Women and children’s group home proposed at former Catholic retreat on Temple Road in New Ipswich

By ASHLEY SAARI

Monadnock Ledger-Transcript

Published: 05-10-2023 11:08 AM

A proposal for a group home to provide transitional housing for exploited women and pre-teen children on Temple Road in New Ipswich will be headed to public hearing in June.

During an application review last week, the New Ipswich Zoning Board reviewed plans submitted by William Van deWater to convert a former nun’s retreat on Temple Road into temporary housing for up to 12 women and their children.

The proposal outlined a group home where women could live for up to 24 months before moving to an independent living situation. The property once housed a retreat for Catholic nuns, and has a total of 17 bedrooms and eight bathrooms.

The board reviewed the application for completeness, and directed Van deWater to include a site plan that included plans for parking, water and sewer. The board then accepted the application for review in a unanimous vote.

The application is now set for its first public hearing, on Thursday, June 1, at 7:05 p.m., at the New Ipswich Town Offices.

In the same meeting, the board also reviewed an application for 151 Main St., a former residential assisted living facility. The applicants, Joseph Coffey and Patrick Houghton, are seeking a special exception to turn the building, which was most recently Friendship Manor, into a affordable rooming house.

Article continues after...

Yesterday's Most Read Articles

However, during their review, Houghton and Coffey also said they were also considering turning the building into a sober-living facility. The property has a total of 21 bedrooms.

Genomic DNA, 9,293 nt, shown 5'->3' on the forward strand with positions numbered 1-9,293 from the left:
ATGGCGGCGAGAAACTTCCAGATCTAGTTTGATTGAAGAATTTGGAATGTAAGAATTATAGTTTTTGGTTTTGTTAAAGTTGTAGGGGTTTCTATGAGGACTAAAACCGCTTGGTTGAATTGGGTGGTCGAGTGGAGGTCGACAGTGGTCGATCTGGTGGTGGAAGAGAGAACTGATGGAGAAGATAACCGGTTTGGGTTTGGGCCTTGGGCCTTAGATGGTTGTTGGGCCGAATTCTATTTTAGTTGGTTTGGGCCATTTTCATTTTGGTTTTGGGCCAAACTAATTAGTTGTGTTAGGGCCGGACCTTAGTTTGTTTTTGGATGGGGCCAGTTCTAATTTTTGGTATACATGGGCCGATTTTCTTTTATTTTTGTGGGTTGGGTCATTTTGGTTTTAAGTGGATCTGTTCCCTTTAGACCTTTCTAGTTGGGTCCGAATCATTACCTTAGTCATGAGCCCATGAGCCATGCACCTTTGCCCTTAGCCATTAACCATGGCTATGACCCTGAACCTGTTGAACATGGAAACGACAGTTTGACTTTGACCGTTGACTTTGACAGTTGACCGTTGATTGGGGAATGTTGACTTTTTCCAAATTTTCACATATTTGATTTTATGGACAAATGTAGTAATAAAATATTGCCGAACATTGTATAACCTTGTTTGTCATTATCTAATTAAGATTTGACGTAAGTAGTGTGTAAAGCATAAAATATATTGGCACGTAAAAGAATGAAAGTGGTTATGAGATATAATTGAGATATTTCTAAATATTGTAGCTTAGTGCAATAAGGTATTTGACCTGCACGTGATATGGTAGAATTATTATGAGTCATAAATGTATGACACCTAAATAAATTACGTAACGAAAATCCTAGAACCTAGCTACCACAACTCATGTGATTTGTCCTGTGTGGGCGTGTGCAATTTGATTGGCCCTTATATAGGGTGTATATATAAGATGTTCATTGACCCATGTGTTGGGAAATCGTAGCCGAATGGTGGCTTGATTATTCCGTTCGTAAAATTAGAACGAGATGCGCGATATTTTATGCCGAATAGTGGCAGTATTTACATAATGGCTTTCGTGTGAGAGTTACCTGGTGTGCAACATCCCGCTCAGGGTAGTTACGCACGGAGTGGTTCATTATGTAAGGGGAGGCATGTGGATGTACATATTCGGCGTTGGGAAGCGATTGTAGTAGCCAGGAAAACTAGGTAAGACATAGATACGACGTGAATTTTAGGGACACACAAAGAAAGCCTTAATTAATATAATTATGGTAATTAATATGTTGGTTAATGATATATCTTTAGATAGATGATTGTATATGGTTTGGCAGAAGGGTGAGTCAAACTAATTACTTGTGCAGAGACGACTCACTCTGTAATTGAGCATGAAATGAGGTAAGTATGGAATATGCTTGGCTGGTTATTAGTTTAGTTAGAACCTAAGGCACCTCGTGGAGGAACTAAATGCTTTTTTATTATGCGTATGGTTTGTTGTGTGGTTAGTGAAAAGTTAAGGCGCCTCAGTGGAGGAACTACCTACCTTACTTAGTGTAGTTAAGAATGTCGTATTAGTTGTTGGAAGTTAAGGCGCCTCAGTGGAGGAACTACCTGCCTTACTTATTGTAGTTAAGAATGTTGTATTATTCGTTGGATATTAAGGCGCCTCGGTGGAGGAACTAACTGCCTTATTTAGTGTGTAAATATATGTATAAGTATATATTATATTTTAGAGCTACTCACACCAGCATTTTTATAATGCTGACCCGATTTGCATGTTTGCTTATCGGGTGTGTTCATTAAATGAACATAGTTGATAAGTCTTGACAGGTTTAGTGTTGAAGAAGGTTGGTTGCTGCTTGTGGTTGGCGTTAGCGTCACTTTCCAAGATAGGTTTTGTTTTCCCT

According to meeting minutes, Chair Walker Farrey said the board does not have a preference as to which way the applicants go, but that the application needs to state the specific use. Board member David Lage agreed, particularly as a rooming house and sober living facility would have different ordinance provisions they needed to abide by.

The board also discussed the property generally with the applicants, noting that there have been historical issues with the building in relation to having sufficient parking, water and sewer design.

Coffey and Houghton agreed to speak with the town’s building inspector, and do further research into property records before returning with a specific usage proposal. The board did not vote to accept the application until a specific proposal is brought forth.

In another matter, the board concluded a public hearing for a proposal to install lights at the Memorial Park baseball field. The Mt. Monadnock Baseball Organization has proposed to install privately funded lighting at the park to extend the spring and fall baseball seasons. The plan called for four 50-foot wooden pols, with seven lights each.

According to minutes, the board expressed concerns about light trespass into homes along Temple Road. Lage suggested that the poles would be a “sore thumb” compared to the netting poles, which are half that height.

Farrey suggested a compromise, limiting the poles to 40 feet. Stephen Falter, representing Mt. Monadnock Baseball, said the organization preferred the 50-foot configuration, but would accept whatever height the board was willing to approve.

The board approved the installation of the lighting, on conditions that they be 40 feet, and lighting must be shut off by 9:30 p.m., among other conditions.

Ashley Saari can be reached at 603-924-7172 ext. 244 or a saari@ledgertranscript.com. She’s on Twitter @AshleySaariML T.

]]>